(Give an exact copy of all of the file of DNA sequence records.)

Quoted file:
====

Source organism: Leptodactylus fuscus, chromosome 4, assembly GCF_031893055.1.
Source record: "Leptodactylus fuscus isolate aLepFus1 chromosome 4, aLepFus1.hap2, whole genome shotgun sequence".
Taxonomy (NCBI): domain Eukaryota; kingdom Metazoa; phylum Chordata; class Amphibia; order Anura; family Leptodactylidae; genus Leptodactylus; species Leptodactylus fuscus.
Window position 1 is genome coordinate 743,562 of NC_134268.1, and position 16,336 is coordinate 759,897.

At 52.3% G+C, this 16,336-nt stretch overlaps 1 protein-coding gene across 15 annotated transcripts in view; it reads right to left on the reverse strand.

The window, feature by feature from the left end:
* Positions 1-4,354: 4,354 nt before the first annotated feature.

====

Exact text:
Source organism: Leptodactylus fuscus, chromosome 4, assembly GCF_031893055.1.
Source record: "Leptodactylus fuscus isolate aLepFus1 chromosome 4, aLepFus1.hap2, whole genome shotgun sequence".
Taxonomy (NCBI): domain Eukaryota; kingdom Metazoa; phylum Chordata; class Amphibia; order Anura; family Leptodactylidae; genus Leptodactylus; species Leptodactylus fuscus.
Window position 1 is genome coordinate 743,562 of NC_134268.1, and position 16,336 is coordinate 759,897.

At 52.3% G+C, this 16,336-nt stretch overlaps 1 protein-coding gene across 15 annotated transcripts in view; it reads right to left on the reverse strand.

The window, feature by feature from the left end:
* Positions 1-4,354: 4,354 nt before the first annotated feature.